Microsoft Research Project Could Displace Storage Nets

"At that time, we created an interface that turned out to be too low level because it forced developers to create their own storage allocation maps," said Michael Schroeder, assistant director of Microsoft's Mountain View research center that is focused on distributed computing.Schroeder worked on the same issue for ten years, including time in the 1990's while at the former Compaq Computer research center in Palo Alto. Boxwood takes a higher-level approach to the interface, using data abstractions rather than the kinds of logical or virtual disk abstractions used in previous projects. The new approach lets developers define the amount of storage they need at a level above block sizes and provide their own identifier for that space independent of actual storage address space. The method also helps the system do better load-balancing, data pre-fetching, and informed caching, according to a Web site on the project.

Boxwood uses variations of B-Tree data structures called B-Link trees. According to Microsoft, no researchers have published on distributed computing implementations of B-Link trees. The software also provides global storage- and state-locking mechanisms.

Microsoft has an early version of the Boxwood code running on a four-node PC cluster using SCSI disks and Gigabit Ethernet interconnects. The code has not been optimized for load balancing, reconfiguration or fault tolerance.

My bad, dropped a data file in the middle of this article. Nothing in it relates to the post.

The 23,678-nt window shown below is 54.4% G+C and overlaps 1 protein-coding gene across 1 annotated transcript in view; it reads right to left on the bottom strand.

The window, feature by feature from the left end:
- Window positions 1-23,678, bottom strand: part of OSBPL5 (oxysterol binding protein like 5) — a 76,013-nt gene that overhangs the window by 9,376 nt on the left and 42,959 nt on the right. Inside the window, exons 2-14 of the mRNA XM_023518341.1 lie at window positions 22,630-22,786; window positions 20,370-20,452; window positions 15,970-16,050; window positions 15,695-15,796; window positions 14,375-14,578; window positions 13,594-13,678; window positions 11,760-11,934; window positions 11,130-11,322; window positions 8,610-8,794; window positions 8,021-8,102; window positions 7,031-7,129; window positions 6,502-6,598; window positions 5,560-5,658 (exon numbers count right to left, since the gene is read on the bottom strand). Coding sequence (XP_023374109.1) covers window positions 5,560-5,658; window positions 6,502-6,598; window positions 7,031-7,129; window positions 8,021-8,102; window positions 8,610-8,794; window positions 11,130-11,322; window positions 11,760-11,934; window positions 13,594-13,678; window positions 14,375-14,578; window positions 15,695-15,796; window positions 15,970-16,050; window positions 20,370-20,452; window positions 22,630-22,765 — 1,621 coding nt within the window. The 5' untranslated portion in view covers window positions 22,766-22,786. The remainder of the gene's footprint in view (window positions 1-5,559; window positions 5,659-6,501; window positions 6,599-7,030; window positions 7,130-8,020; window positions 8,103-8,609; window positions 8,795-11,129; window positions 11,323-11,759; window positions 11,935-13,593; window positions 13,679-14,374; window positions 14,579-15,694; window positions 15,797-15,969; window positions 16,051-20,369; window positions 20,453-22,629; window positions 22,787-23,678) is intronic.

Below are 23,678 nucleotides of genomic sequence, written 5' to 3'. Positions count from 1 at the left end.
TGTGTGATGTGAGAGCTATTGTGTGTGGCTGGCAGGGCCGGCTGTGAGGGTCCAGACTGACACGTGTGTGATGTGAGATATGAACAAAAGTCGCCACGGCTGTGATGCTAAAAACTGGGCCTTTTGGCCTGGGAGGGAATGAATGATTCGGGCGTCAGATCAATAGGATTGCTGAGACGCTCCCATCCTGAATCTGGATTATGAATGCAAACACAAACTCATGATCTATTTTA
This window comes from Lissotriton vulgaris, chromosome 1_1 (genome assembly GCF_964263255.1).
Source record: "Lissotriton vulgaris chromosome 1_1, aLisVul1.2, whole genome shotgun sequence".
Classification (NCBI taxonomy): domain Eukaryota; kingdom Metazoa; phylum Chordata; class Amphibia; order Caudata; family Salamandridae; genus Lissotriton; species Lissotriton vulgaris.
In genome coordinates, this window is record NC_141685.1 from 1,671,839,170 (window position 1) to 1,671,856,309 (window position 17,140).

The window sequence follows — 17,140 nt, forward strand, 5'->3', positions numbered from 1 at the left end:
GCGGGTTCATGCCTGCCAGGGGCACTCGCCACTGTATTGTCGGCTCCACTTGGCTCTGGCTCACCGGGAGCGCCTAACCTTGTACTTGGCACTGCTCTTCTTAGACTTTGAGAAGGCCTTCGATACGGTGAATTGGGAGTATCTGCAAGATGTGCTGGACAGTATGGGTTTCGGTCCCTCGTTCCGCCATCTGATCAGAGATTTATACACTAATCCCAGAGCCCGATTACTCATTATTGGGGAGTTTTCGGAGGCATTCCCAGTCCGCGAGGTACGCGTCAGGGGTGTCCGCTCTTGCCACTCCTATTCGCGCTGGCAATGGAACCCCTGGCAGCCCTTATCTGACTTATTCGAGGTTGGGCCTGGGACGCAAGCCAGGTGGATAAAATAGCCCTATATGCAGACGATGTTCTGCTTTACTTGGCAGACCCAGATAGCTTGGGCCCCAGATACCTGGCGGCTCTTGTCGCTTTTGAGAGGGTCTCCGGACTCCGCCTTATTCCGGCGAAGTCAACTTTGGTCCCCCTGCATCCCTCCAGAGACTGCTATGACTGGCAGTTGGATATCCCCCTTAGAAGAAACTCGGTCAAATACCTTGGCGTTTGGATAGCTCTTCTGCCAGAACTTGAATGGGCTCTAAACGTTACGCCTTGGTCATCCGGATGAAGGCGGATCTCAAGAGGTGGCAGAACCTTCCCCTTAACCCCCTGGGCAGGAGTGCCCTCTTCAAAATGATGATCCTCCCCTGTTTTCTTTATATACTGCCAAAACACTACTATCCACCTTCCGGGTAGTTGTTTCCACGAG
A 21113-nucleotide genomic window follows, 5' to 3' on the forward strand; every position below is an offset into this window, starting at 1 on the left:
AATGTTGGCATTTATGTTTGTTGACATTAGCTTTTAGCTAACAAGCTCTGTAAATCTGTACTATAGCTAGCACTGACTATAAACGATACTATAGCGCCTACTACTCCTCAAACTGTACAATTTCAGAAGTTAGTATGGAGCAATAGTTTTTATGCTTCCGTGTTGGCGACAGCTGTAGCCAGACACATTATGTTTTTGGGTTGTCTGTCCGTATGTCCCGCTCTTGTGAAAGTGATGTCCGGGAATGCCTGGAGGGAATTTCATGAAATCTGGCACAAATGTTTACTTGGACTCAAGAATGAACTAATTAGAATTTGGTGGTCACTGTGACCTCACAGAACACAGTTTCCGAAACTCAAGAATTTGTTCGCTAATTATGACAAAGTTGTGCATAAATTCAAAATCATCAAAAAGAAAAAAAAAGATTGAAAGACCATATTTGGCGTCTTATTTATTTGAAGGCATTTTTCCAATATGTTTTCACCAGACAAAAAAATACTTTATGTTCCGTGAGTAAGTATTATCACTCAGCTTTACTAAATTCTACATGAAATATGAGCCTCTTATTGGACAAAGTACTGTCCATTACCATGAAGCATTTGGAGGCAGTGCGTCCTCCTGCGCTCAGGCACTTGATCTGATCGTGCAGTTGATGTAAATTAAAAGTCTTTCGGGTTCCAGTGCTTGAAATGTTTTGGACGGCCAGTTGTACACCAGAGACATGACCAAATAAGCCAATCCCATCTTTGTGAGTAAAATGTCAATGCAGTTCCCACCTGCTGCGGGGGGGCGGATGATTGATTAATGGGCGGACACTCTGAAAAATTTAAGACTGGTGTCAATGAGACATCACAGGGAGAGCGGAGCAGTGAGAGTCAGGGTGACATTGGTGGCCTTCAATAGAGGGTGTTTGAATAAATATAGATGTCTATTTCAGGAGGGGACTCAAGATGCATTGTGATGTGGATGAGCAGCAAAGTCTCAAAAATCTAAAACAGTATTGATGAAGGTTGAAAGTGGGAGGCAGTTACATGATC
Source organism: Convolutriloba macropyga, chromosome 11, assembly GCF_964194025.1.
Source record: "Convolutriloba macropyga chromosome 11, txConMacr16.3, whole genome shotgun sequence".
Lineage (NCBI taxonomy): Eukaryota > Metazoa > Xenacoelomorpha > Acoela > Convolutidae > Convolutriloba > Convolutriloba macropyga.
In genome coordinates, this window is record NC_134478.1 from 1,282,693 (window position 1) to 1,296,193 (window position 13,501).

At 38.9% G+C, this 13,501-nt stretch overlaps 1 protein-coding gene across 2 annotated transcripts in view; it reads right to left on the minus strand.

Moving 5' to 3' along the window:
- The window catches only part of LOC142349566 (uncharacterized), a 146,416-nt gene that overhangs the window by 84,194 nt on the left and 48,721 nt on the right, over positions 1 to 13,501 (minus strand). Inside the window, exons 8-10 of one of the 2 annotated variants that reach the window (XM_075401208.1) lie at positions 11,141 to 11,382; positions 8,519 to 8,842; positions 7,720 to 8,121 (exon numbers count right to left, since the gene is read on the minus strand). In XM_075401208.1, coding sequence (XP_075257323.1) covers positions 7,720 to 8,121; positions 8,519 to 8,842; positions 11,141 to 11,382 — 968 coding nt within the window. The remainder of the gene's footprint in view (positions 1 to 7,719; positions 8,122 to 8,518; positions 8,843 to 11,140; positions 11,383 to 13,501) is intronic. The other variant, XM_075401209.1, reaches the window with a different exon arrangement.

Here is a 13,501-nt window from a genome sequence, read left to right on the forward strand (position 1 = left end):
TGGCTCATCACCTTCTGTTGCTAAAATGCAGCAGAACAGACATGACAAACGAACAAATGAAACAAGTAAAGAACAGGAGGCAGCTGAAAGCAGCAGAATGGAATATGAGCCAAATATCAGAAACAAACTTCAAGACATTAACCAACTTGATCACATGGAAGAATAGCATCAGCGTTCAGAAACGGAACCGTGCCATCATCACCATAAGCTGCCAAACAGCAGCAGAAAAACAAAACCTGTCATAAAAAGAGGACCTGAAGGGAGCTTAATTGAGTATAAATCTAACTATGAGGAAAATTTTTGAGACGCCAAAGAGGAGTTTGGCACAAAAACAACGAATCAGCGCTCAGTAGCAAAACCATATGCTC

Researchers are now writing their first paper on the project and expect to prototype the software across a cluster of tens of systems within about a year. If successful, the project could be transferred into a future generation of Microsoft's storage virtualization products.

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"We think this set of features will be very attractive to database, file system and other developers," said Schroeder.

With such storage virtualization capabilities, users could lash together inexpensive systems into useful commercial data centers — a fact that has significant repercussions for high-end server design. For example, with such software a relatively high-end cluster could be built up from $5,000 nodes configured from two fast CPUs, eight Gbytes of RAM, four 250-Gbyte serial ATA hard disks and two Gigabit Ethernet adapters. By combining 1,500 such systems, users could deliver a data center capable of 5 million SpecInt2000 performance with 1.5 Petabits of disk storage for less than $8 million.

Lower end configurations using server nodes costing as little as a few hundred dollars each are also possible, Schroeder added. "This is a lot cheaper than the current highly integrated systems. . . the extra dollars spent by engineers now developing server blades could be overkill," he added.

More significantly, by virtualizing the storage, such clusters eliminate the need for separate storage area networks that are relatively expensive because they require separate fabric switches, disk arrays and management software.

Storage virtualization is currently one of the holy grails for in next-generation data center software.

The Boxwood project aims to make it easier for software developers to handle storage tasks distributed across clusters of thousands of low cost, off-the-shelf servers, each with their own hard disk drives.

"This has been a tough nut to crack," said Schroeder.

This story courtesy of TechWeb .